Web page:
Proposed IRS Regulations Address Community Health Needs Assessment for Tax-Exempt Hospitals


The IRS has recently proposed regulations affecting tax-exempt hospitals that provide guidance and comfort about the consequences of failing to meet the community health needs assessment (CHNA) requirement.

As described in our alert issued on March 26, 2010, 501(c)(3) hospitals and hospital organizations (each a defined term) must conduct a CHNA at least once every three years, and report on Form 990 how they are addressing such needs. This requirement was added under Section 501(r)(3) of the Internal Revenue Code by the Patient Protection and Affordable Care Act (ACA). In addition to outlining the consequences of noncompliance, the proposed regulations build upon earlier IRS guidance on the process for conducting the CHNA and address comments submitted to the IRS following issuance of prior guidance.

The proposed regulations recognize that minor and inadvertent or technical errors may occur in complying with Section 501(r), even where a hospital has made reasonable efforts to prevent those errors. The omission of required information in a policy or report, or an error related to operational requirements, will not necessarily result in the failure to meet Section 501(r) requirements if the hospital can demonstrate that the error was neither “willful” nor “egregious,” and that the error was promptly corrected upon its discovery. This provides significant relief to tax-exempt organizations fearful of losing 501(c)(3) status, and suffering the consequences, such as loss of tax-exempt bonds, as a result of minor failures.

The proposed regulations also explain that where a hospital organization operates multiple facilities, the failure of one facility to satisfy its Section 501(r) requirements will not result in the entire hospital organization losing its tax-exempt status. In other words, the revocation of tax-exempt status is determined on a facility-by-facility basis. Hospital organizations would face an excise tax penalty of $50,000, however, for each facility’s failure to meet the requirements, in addition to the revocation of a facility’s tax-exempt status.

Other guidance in the proposed regulations makes minor changes to the definitions of “hospital facility” and “hospital organization,” and provides a new definition of “operating” a hospital facility for purposes of Section 501(r). These definitions will affect, among other things, a hospital operated under a joint-venture agreement.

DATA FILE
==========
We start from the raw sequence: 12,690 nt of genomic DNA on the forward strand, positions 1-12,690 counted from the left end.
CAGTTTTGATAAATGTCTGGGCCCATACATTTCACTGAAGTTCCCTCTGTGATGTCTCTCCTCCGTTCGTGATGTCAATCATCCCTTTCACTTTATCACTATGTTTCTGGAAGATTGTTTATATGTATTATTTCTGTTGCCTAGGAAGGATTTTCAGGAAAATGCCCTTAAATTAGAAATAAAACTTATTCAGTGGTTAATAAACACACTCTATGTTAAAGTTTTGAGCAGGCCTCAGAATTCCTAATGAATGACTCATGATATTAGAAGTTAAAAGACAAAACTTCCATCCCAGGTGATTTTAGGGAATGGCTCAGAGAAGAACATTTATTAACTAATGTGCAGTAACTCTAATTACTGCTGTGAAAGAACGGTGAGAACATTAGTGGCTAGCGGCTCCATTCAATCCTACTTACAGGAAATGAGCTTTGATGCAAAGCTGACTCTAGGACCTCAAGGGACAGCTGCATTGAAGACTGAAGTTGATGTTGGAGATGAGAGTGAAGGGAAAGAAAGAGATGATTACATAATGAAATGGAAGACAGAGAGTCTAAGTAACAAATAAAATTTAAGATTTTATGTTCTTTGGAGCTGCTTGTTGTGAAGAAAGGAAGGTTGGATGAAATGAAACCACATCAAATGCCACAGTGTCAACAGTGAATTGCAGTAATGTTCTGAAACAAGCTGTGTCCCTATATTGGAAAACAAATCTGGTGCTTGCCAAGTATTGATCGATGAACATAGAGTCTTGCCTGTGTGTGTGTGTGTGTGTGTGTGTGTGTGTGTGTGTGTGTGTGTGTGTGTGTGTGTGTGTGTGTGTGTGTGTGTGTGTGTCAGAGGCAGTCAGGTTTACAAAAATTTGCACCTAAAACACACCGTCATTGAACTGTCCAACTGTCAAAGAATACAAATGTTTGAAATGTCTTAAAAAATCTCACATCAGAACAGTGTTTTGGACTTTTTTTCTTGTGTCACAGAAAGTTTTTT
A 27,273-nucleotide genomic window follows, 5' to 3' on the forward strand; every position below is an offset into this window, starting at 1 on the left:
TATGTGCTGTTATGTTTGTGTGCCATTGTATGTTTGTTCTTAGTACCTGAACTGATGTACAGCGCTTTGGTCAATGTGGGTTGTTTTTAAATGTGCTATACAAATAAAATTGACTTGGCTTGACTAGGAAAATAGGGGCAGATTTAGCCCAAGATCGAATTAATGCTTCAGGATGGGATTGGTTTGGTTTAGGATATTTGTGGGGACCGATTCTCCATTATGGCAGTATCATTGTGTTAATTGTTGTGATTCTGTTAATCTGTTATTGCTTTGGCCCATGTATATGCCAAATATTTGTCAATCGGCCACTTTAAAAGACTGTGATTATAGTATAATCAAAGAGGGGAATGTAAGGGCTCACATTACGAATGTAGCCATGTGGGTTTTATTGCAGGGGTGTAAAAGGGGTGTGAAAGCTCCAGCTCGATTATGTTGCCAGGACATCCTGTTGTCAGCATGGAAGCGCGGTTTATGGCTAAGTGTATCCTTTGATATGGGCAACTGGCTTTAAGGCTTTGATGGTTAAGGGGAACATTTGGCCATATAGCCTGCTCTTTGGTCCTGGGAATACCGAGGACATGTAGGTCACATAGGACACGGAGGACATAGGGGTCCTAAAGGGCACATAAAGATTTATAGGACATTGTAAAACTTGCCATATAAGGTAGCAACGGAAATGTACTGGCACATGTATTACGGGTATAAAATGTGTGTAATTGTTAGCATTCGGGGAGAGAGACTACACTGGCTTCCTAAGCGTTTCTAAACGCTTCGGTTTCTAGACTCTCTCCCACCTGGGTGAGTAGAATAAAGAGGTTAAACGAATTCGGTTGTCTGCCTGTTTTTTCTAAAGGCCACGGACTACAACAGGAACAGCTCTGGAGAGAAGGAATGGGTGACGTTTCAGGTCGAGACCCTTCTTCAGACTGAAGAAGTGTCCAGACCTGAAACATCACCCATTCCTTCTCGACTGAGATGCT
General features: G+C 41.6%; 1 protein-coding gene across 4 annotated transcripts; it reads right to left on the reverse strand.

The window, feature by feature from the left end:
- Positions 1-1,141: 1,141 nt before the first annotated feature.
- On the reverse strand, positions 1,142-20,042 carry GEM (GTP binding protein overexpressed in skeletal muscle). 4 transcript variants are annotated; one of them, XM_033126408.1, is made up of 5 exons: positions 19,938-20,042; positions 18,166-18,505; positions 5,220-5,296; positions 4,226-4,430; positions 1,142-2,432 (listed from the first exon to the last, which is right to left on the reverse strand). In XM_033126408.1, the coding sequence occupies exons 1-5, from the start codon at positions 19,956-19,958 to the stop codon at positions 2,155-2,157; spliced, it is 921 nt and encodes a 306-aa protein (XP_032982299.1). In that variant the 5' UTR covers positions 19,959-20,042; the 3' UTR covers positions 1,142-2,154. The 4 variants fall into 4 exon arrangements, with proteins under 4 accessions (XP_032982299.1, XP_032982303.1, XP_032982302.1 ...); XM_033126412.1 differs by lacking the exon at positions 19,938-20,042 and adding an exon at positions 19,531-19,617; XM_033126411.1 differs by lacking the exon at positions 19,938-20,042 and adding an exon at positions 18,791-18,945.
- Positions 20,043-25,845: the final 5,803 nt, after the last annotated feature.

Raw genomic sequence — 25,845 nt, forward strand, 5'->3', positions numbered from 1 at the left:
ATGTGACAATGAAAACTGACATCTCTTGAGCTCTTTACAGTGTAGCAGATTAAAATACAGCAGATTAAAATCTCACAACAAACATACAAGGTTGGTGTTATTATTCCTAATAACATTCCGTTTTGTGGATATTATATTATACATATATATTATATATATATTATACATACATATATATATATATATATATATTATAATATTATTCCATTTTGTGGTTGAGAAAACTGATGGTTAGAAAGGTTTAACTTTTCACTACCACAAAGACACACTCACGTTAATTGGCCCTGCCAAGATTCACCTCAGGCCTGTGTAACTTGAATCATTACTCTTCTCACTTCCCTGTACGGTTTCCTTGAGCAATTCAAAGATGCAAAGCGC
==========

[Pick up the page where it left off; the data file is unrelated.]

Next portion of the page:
The comment period for the proposed regulations ends July 5, 2013.

As the federal health care reform effort gained steam, Ballard Spahr attorneys established the Health Care Reform Initiative to monitor and analyze legislative developments. With federal health care reform now a reality, our attorneys are assisting health care entities and employers in understanding the relevant changes and planning for the future. We have launched the Health Care Reform Dashboard, an online resource center for news and analysis on developments under the Affordable Care Act.

Organizations that may be affected by these proposed regulations are encouraged to contact Mary J. Mullany at 215.864.8631 or, Timothy R. Mulliner at 702.387.3094 or, or any member of the Health Care Reform Initiative or the Exempt Organizations Group to address their questions and the implementation of policies to comply with the new regulations.

DISCLAIMER: Because of the generality of this update, the information provided herein may not be applicable in all situations and should not be acted upon without specific legal advice based on particular situations.

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